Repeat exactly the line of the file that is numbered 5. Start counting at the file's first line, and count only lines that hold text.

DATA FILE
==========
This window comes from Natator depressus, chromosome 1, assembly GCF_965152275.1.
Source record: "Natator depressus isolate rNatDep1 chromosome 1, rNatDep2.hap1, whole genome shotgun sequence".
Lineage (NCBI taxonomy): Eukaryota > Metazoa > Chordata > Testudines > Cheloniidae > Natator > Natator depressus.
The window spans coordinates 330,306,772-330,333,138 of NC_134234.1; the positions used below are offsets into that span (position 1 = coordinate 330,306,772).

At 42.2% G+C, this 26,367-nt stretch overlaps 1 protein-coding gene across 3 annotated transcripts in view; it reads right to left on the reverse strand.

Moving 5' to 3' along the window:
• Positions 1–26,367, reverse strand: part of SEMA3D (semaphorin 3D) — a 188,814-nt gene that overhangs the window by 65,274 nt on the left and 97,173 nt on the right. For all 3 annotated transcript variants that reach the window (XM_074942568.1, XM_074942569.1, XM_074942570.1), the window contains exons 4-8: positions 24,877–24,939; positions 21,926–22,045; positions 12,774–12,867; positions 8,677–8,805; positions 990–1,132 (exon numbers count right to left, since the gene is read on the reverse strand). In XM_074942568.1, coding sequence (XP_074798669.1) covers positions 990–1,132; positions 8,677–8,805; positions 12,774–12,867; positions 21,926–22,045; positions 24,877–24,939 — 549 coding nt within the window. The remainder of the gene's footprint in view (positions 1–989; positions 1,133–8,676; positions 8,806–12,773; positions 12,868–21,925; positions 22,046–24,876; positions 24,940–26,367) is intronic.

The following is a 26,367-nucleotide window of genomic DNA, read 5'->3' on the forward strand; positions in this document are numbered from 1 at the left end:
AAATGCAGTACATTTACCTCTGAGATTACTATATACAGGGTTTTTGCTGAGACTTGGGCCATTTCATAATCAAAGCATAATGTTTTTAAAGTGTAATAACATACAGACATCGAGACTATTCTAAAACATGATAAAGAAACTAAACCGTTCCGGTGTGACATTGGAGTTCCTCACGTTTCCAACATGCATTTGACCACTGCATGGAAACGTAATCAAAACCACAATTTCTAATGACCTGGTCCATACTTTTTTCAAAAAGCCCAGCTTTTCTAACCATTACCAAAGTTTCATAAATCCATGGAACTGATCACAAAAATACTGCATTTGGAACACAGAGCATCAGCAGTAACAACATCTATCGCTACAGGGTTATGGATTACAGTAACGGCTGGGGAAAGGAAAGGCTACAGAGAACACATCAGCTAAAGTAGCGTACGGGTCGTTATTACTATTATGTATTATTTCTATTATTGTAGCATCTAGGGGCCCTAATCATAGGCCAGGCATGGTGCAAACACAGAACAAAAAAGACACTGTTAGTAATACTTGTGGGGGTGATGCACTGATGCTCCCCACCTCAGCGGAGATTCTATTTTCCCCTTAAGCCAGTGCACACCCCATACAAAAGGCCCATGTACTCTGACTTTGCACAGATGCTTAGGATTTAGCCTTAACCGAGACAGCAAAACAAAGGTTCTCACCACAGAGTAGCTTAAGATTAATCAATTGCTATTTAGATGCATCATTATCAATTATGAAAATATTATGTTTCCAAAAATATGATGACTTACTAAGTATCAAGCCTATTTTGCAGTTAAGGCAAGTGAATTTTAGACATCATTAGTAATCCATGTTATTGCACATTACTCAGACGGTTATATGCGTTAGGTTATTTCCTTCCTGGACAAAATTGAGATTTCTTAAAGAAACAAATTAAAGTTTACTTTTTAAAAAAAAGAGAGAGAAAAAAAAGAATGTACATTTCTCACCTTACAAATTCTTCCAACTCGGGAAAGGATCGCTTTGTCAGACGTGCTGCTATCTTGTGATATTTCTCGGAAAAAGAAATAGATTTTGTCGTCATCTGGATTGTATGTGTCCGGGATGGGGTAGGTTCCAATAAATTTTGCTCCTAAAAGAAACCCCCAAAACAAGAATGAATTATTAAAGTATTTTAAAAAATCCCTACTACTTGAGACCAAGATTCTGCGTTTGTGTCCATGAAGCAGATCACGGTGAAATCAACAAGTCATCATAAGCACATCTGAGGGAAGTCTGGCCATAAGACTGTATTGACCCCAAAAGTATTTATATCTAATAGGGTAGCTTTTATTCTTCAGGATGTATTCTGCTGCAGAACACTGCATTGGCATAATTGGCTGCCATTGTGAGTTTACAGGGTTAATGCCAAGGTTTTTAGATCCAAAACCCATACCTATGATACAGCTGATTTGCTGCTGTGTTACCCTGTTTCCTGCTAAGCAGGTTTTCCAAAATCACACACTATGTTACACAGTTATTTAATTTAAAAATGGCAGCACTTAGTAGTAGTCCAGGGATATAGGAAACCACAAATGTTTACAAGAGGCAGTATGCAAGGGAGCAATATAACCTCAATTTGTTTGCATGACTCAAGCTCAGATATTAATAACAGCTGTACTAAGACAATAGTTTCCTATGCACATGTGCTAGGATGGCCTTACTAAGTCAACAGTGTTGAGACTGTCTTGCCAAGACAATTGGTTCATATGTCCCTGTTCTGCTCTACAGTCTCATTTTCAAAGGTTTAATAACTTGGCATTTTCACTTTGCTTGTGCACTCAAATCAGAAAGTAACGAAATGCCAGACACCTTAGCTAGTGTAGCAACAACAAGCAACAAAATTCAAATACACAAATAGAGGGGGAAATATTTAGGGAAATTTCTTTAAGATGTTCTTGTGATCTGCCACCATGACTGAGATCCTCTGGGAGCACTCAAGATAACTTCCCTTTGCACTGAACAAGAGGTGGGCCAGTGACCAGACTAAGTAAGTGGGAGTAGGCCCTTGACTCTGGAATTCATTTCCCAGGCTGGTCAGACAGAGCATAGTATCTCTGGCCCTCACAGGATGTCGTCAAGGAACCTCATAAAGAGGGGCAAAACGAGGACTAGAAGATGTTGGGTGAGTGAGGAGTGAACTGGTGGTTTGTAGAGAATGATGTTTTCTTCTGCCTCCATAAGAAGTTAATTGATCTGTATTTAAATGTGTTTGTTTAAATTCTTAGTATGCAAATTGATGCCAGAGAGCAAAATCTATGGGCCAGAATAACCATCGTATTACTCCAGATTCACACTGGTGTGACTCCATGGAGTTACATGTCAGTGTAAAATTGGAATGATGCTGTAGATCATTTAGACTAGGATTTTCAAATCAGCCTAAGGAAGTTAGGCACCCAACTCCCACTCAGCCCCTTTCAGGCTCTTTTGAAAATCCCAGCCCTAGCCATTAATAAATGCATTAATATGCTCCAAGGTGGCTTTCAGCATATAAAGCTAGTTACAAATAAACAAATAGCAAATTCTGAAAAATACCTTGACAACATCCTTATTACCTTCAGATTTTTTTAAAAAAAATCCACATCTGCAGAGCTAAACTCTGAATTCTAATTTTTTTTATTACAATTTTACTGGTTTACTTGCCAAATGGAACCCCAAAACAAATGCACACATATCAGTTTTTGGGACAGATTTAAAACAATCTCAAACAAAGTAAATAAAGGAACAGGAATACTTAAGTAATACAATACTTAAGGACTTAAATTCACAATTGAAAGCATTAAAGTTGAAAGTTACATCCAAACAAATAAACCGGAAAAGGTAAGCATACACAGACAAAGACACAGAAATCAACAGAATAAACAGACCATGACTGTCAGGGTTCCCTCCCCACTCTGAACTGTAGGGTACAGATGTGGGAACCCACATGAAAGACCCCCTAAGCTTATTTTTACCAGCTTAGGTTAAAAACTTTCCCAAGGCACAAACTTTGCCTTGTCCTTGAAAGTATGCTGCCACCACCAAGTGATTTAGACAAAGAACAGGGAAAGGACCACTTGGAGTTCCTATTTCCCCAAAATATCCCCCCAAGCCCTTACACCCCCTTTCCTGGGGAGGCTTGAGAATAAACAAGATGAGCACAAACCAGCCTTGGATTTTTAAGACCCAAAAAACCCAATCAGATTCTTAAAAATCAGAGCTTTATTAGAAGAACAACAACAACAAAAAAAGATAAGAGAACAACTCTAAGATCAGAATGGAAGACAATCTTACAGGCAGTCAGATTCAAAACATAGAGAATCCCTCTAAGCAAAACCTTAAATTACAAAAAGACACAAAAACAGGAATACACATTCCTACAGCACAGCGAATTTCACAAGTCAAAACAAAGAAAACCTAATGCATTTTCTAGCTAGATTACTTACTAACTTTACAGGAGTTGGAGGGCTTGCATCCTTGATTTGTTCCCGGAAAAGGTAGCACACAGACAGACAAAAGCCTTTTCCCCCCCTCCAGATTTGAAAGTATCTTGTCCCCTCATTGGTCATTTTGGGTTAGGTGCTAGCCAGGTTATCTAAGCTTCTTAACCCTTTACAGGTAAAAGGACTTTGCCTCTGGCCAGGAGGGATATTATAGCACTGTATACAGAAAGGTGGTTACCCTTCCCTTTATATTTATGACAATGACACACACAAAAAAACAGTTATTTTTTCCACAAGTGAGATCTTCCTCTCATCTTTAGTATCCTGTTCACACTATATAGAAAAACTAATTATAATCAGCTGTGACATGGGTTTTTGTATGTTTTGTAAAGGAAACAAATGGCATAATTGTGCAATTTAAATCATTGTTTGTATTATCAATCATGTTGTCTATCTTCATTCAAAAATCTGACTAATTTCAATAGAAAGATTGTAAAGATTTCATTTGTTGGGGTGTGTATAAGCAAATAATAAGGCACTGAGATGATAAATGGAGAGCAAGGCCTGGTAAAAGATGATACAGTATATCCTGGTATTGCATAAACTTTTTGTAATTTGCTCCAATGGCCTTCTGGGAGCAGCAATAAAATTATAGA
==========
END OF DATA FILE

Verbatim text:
At 42.2% G+C, this 26,367-nt stretch overlaps 1 protein-coding gene across 3 annotated transcripts in view; it reads right to left on the reverse strand.